By Dr Lisa Aufegger, Research Associate
Alongside the inherent challenges of the job itself, working in acute healthcare teams comes with another layer of complexity.
On a regular basis, staff will interact with highly specialised professionals from across different disciplines. This means that team members such as anaesthetists, nurses and surgeons need a high level of shared understanding, not only in relation to their main objective but their roles and responsibilities, too.
Shared leadership (SL) – where leadership working relationships are distributed and team members’ unique roles defined – has been proposed as a way to foster effective team performance in such situations.
By Lily Roberts, NHS Digital Academy Teaching Fellow
“I’m really struggling, is someone there?”
“Hi there, my name is Sophie and I’m here for you tonight. Tell me a bit about what’s on your mind.”
“I can’t cope anymore, I just want to end it all…”
While this exchange is fictional, it is a representation of a very real problem.
By Dr Emma Lawrance, Mental Health Innovations Fellow
These are hyper-connected times. We’re told we can get what we want – from dinner to a date – at the tap of a phone screen. And yet, even with the world seemingly at our fingertips, when we are in an emotional crisis or struggling with our mental health, it can be hard to know where to go. And hard to know what to say, when one of our loved ones is brave enough to express what’s truly on their mind.
By Dr Lindsay H Dewa, Research Associate, NIHR Imperial Patient Safety Translational Research Centre
“Mental pain is less dramatic than physical pain, but it is more common and also more hard to bear. The frequent attempt to conceal mental pain increases the burden: it is easier to say “My tooth is aching
” than to say “My heart is broken
By Joshua Symons, Director of the Institute of Global Health Innovation’s Big Data Analytical Unit
Patient data is precious. It’s a resource that many researchers and clinicians use to improve healthcare and therefore the lives of patients and health professionals. That’s why we want to make sure it’s used in a way that’s both effective and safe.
Imperial College London is home to a whole host of academics researching malaria, many of whom are part of IGHI’s Centre for African Research and Engagement.
By Nicolette Davies, IGHI’s Head of Operations
Universal Health Coverage (UHC) is a basic human right. The WHO’s Director-General, Dr Tedros Adhanom, continues to highlight the importance of UHC by focusing its World Health Day on this topic. Dr Tedros’ top priority is equity for health for all, but how will we achieve the World Health Assembly’s ambitious target of 1 billion more people benefiting from UHC within five years?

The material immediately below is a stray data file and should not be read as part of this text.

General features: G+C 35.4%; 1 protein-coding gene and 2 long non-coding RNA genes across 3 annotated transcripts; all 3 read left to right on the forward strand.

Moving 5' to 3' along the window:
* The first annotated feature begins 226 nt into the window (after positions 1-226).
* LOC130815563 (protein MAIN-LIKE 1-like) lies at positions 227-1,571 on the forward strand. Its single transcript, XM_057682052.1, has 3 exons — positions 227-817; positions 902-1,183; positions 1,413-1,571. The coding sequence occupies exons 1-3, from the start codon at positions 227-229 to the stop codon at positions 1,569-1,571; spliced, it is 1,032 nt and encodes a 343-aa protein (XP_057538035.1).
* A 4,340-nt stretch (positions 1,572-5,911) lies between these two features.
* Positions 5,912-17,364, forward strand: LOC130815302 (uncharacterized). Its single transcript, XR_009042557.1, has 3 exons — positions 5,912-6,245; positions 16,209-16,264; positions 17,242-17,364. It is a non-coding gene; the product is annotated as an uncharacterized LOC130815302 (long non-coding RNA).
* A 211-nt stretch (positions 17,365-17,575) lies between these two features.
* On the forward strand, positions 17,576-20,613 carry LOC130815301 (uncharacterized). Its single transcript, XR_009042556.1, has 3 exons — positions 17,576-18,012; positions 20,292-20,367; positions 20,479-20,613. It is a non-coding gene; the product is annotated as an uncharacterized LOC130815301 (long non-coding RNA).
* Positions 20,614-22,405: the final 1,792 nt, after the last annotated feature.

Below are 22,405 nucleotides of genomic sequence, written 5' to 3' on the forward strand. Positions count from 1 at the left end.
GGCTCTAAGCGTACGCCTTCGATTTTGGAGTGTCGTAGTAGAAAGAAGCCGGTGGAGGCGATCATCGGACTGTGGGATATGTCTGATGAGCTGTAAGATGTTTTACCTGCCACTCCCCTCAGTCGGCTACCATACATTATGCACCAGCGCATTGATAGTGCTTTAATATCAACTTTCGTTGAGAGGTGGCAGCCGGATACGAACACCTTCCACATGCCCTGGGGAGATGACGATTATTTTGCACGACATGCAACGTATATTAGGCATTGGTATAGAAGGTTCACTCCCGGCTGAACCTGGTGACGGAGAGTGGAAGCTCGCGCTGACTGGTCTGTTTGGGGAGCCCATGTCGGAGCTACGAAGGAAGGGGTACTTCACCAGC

By Jonty Roland, IGHI Honorary Research Fellow and Independent Health Systems Consultant.
By dedicating this World Health Day to universal health coverage (UHC), the WHO is continuing to relentlessly bang the drum for ‘health for all’ under its charismatic Director-General. This is a beat that more and more countries are now marching to, with dozens of governments having announced UHC-inspired reforms since Dr Tedros took office two years ago.
By Dr Lisa Aufegger, IGHI Research Associate
Patient engagement has become a key priority in today’s health and care systems. And some have argued it’s essential for the sustainability of the NHS.
Patient engagement (PE), the involvement of patients in their medical process, is not a new concept. It first appeared in the late 80s, when the US Food and Drug Administration brought together patients, government, industry, and academia to identify and remove barriers to successful HIV drug and treatment development. Since then, PE activities have blossomed across clinical and non-clinical areas, and generated meaningful insight into and impact on quality improvement in healthcare service and delivery.
By Alex, Nick, Jonny and Calandra, IGHI’s Helix Centre.
The number of children with obesity has risen rapidly over the past 40 years.
According to data from the World Health Organization the number of overweight children increased 8-fold between 1975 and 2016, from 1% of children to 6% of girls and 8% of boys. In 2013 there were 42 million under-fives worldwide who were overweight or obese. And over a quarter of 2-15 year olds in England are estimated to be overweight or obese today. This poses a significant challenge to the safe and effective dosing of medications for children.